REVIEWS . . . By Arden Hyatt on April 20, 2015 "Sticks and Stones" is a work of the heart. Hank Smith has a way of telling the story of his son, Ian, that makes the reader both laugh and cry. Each chapter is a touching story of the struggles and joys of raising an autistic child. As a teacher, a heightened awareness of what families with autistic children are going through helps me guide students with special needs, but this book is a must read for all - whether you are nurturing an autistic life or not. By D. Johnson on May 3, 2015 Hank Smith's book gives invaluable insights into the world of autism from a parent's point of view. It is a book that touches the heart and changes lives. As a special education teacher, it is a must read for parents, families, educators and all who are involved with individuals who have special needs. By Kellee Ramirez on May 9, 2015 I literally could not put this down, I stayed up and read it in one night. Hank's play by play of how he felt on the journey of raising his autistic son, from denial to 110% involved is moving. Not many father's are willing to put their emotions on display for the world to read. But the emotions are what makes this so touching. If every child had 1/2 the LOVE of a father like Hank... Every TEACHER, COACH, PARENT and RELATIVE of anyone on the Autistic Spectrum needs to read this book from the perspective of this father. You will be glad you did! By vgard on May 15, 2015 An amazing and heartfelt story...but more importantly, this is a book that should be read by anyone who has contact with autistic children or families of autistic children. Our school district purchased a copy of Sticks and Stones for EVERY staff member including the school board members. It is not only for teachers who work with our students, but for every staff member from custodians, monitors, cafeteria workers, librarians, and instructional aides. Our board members make decisions for students at our school. Each staff member needs to have a deeper understanding of the challenges facing autistic students and their families. This book is a valuable resource for educational programs striving to meet the needs of all of their students. By Mary O'Meara on May 22, 2015 I was given a copy of Hank Smith's book about his son. After reading two pages I felt I would eventually see this book on at least a local Northern California best seller list. Planning to read the book the next day I glanced at a few more pages and four hours later I had finished the whole book. It is an absolutely breathtaking ride through Hank's experience raising his beloved son. I felt as though I had lived through the years he described. At the end of each chapter I had to take a deep breath to begin the next, emotionally connected to his and Ian's journey. Having raised a child with special needs I was so happy to have someone verbalize how I had felt while constantly driving my son to doctors and hospitals, feeling as though I could not take another step some days but knowing I had to for my son. This book, though about autism, will reach a much wider audience as it is a guide to how to keep on searching for ways to help children with mental, emotional or physical special needs. One beautiful tiny chapter, only three lines in length, I had to copy and paste on my office wall because it so perfectly described how I had felt and still feel about my son to this day. An amazing book.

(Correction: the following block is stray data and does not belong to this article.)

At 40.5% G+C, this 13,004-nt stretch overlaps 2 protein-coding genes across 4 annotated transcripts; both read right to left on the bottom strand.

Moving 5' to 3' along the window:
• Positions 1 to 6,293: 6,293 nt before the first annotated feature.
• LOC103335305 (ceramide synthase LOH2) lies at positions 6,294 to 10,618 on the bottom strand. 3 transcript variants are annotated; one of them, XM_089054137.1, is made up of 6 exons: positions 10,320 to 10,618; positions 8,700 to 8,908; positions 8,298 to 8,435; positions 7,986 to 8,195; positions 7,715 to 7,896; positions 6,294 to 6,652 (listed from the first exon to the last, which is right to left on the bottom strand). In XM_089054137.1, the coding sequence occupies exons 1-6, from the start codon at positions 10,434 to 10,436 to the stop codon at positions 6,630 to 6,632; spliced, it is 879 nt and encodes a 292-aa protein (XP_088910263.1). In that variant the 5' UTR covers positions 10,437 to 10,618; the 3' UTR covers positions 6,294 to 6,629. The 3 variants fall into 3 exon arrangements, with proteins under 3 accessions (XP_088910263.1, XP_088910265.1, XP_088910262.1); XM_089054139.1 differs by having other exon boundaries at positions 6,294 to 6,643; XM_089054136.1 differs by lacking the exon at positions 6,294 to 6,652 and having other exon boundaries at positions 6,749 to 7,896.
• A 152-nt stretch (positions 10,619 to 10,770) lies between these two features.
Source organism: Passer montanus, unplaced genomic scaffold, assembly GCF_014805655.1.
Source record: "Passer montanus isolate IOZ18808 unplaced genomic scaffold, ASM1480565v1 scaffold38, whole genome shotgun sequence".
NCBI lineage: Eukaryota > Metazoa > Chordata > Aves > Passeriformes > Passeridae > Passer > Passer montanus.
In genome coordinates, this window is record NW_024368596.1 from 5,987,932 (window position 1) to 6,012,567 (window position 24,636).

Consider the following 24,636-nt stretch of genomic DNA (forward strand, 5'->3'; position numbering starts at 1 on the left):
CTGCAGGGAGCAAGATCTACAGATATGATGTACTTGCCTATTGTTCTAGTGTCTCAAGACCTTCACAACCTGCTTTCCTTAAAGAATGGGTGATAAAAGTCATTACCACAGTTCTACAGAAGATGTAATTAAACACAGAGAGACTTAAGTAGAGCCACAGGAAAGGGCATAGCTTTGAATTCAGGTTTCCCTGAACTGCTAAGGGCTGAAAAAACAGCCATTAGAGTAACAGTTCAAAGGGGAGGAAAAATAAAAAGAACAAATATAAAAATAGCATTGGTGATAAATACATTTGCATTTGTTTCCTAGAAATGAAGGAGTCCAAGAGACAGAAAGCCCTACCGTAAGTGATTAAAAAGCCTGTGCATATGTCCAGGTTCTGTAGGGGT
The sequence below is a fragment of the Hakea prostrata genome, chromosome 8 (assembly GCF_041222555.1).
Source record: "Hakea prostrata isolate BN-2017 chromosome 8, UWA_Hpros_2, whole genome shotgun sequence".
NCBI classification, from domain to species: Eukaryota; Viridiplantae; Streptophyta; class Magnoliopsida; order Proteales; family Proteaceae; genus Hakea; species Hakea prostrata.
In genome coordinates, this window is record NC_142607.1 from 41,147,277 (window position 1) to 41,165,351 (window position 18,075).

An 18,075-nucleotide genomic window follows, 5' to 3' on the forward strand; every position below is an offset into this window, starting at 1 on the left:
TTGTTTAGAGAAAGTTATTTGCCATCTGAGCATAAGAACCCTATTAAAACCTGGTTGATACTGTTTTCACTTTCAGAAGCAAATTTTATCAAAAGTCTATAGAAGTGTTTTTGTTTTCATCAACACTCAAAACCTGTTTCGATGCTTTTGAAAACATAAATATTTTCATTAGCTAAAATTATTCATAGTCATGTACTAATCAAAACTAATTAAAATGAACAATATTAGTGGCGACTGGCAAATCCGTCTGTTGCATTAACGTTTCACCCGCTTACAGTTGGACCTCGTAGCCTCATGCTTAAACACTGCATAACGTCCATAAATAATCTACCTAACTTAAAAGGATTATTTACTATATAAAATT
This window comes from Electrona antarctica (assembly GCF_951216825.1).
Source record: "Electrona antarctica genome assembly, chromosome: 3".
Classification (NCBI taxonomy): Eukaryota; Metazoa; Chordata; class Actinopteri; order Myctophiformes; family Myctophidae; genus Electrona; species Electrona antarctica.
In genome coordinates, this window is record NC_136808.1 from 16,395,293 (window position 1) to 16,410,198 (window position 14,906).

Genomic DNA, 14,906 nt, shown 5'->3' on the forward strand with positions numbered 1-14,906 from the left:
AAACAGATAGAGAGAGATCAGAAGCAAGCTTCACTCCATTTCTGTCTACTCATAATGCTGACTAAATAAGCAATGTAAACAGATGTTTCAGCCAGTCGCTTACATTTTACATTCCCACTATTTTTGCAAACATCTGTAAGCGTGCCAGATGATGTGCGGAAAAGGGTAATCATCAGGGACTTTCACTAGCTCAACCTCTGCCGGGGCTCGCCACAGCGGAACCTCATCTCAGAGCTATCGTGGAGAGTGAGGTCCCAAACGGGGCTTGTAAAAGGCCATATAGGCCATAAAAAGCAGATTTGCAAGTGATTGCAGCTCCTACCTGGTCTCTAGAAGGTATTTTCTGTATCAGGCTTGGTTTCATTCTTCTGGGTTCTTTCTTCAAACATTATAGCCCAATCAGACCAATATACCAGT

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EXCERPT . . . Ian trudged up the driveway, carrying his latest stick behind him. Perhaps the word “carrying” should be changed to “dragging”, as his latest acquisition was actually a log. He was beginning to realize the full load capacity of my truck, and with that realization came a whole new world of potential in his eternal stick quest. He leaned his find with the others beside our front door and went inside. I stood there for a moment gazing at his collection. Ian didn’t play with toys like other kids. Due to his autism, his favorite “toys” at the moment were the washing machine, our vacuum cleaner, and these sticks. In Ian’s mind, they were much more than just sticks. Swords, boomerangs, antlers, horns from fearsome dinosaurs- they jostled for position next to the french door. A whole imaginary world leaning there against the house. The pile was starting to slide towards the door, so I began to gather them into a more orderly stack, and as I did so, I thought of my own collection. I have stones that I have collected over the years from various times and places in my life. They are tucked here and there throughout our yard, in the house, even in my truck. Like Ian with his sticks, I find comfort in them. I like the cool weight as I roll them about in my hand, and for a while they take me away from my cares… they even calm me on the dark days when my anxieties scream away in my head. “Sticks and stones may break your bones” went the childhood chant in my mind as I stood there in the cold winter afternoon as the light faded away. The wind was coming up; the scent of rain was in the air. “But your words will never hurt me.” I turned and entered the house. My wife, Michelle, was out, and our daughter, Kaylee, was at a friend’s for the night. I’d promised Ian a movie, so soon we were in the truck again heading up to the video store, winding our way out of the hollow in which we live. The store was crowded, a storm was on the way, and people were ready to settle in with a video or two. Ian headed off to the children’s section to look for his movie as I searched for a film for Michelle and I. Through the noise of the other customers, I could hear Ian muttering to himself as he looked for his video, quoting lines from the movie that he intended to rent in a sort of monotone. “Kevin, you’re all right kid… all right kid… kid… kid.” He rambled on contentedly to himself, and I smiled as I listened. He’s got that movie memorized, and he wants it again, I thought to myself. It was the giggling that made me turn. Two boys, roughly Ian’s age, were standing nearby mocking him. My happiness of a moment ago turned to cold ash. I quickly got Ian, paid for the movies, and hustled him back to the truck. The wind was up, and the last leaves of fall skittered across the parking lot as the first drops of rain pattered against the windshield. Ian happily chattered away about his movie as we wound back down into the safety of our hollow. Michelle was home, and light spilled from the French doors, catching crystal raindrops in midair. We climbed from the truck and ran to the house through the soaking rain. Ian’s sticks stood there in the moist light, the rain dripping from them like tears. For Ian and I, sticks and stones are a balm to our souls in a world that is all too often cold and cruel. Sticks and stones don’t break our bones… it’s the words that hurt. They bite deep.